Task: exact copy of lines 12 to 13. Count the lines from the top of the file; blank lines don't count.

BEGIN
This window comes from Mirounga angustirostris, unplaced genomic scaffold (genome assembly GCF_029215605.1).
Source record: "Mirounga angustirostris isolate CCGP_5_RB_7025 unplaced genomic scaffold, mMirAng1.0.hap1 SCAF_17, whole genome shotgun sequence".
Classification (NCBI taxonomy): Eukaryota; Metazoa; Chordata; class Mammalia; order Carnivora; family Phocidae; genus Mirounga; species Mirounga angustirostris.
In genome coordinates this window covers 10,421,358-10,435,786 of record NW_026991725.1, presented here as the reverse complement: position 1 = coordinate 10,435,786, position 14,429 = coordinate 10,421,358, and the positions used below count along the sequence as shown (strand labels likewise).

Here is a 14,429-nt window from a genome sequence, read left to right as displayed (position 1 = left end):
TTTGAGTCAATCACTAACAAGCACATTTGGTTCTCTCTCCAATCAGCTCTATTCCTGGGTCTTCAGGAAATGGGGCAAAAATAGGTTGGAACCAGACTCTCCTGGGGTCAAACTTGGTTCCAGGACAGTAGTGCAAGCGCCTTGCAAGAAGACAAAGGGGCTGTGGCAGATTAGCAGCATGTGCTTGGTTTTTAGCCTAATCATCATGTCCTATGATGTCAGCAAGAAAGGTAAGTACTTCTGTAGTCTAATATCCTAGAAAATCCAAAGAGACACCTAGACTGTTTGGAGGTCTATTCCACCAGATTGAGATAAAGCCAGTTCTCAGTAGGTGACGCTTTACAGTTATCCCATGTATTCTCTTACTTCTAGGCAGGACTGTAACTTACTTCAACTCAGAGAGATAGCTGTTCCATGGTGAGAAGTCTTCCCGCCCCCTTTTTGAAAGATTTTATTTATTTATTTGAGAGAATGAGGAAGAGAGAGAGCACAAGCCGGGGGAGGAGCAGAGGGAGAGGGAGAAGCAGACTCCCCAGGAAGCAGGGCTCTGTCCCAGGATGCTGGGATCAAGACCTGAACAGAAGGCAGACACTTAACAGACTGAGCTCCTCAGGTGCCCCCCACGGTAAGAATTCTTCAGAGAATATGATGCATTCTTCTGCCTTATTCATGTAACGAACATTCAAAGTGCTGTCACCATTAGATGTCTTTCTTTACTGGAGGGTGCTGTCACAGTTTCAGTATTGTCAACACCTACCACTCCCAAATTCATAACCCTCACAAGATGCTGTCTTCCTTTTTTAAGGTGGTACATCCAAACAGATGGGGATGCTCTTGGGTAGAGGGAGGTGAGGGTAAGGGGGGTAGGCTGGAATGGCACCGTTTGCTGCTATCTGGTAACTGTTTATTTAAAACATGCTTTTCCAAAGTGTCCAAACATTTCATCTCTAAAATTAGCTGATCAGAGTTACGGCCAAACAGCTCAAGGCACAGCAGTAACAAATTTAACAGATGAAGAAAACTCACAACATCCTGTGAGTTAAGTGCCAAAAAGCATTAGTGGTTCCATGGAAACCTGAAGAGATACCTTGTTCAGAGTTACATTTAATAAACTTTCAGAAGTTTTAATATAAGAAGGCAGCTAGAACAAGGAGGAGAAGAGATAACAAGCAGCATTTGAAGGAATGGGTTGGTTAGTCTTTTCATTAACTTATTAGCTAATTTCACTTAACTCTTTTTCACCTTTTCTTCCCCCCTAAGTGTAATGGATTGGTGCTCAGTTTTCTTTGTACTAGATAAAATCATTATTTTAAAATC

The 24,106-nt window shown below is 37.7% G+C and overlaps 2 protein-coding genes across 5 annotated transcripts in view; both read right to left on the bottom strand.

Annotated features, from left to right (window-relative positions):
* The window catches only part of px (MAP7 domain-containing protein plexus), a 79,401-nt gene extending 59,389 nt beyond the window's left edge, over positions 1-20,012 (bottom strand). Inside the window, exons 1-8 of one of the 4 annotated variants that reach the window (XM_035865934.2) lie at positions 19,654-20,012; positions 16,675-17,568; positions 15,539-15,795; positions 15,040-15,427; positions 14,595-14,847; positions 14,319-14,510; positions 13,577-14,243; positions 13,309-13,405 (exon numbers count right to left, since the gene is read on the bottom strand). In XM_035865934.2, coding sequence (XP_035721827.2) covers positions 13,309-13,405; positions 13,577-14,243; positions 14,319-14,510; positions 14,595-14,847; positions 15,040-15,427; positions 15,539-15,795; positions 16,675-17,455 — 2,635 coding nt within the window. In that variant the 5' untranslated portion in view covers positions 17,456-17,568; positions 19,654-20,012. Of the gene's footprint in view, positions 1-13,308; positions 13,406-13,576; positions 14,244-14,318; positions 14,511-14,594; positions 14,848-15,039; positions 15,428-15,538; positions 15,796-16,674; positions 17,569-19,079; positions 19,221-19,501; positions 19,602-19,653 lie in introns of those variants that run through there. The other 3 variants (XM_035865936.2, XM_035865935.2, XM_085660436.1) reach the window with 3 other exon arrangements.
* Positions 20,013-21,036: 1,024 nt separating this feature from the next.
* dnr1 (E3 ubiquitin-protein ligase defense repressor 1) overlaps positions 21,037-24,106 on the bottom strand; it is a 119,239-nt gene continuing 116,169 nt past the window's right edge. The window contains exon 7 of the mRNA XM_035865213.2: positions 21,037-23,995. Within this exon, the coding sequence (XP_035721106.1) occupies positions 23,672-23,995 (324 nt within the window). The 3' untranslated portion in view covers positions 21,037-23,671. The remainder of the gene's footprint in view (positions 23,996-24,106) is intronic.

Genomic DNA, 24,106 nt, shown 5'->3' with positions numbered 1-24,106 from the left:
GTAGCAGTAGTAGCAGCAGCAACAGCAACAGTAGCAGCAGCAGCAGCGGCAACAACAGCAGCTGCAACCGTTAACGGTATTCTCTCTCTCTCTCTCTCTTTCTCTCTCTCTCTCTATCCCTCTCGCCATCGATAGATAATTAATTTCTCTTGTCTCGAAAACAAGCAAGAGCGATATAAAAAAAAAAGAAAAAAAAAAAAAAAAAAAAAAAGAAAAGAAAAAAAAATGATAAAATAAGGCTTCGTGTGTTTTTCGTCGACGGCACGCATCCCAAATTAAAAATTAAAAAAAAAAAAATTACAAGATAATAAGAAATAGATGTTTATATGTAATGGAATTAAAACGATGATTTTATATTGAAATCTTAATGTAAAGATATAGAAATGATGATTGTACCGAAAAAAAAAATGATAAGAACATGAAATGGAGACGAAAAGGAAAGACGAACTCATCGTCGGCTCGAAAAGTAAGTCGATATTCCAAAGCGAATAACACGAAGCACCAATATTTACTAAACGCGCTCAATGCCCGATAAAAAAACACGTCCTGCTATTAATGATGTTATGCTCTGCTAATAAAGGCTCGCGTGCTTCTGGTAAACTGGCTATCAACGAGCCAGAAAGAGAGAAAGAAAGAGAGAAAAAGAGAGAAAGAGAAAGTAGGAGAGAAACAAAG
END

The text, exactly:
Genomic DNA, 24,106 nt, shown 5'->3' with positions numbered 1-24,106 from the left:
GTAGCAGTAGTAGCAGCAGCAACAGCAACAGTAGCAGCAGCAGCAGCGGCAACAACAGCAGCTGCAACCGTTAACGGTATTCTCTCTCTCTCTCTCTCTTTCTCTCTCTCTCTCTATCCCTCTCGCCATCGATAGATAATTAATTTCTCTTGTCTCGAAAACAAGCAAGAGCGATATAAAAAAAAAAGAAAAAAAAAAAAAAAAAAAAAAAGAAAAGAAAAAAAAATGATAAAATAAGGCTTCGTGTGTTTTTCGTCGACGGCACGCATCCCAAATTAAAAATTAAAAAAAAAAAAATTACAAGATAATAAGAAATAGATGTTTATATGTAATGGAATTAAAACGATGATTTTATATTGAAATCTTAATGTAAAGATATAGAAATGATGATTGTACCGAAAAAAAAAATGATAAGAACATGAAATGGAGACGAAAAGGAAAGACGAACTCATCGTCGGCTCGAAAAGTAAGTCGATATTCCAAAGCGAATAACACGAAGCACCAATATTTACTAAACGCGCTCAATGCCCGATAAAAAAACACGTCCTGCTATTAATGATGTTATGCTCTGCTAATAAAGGCTCGCGTGCTTCTGGTAAACTGGCTATCAACGAGCCAGAAAGAGAGAAAGAAAGAGAGAAAAAGAGAGAAAGAGAAAGTAGGAGAGAAACAAAG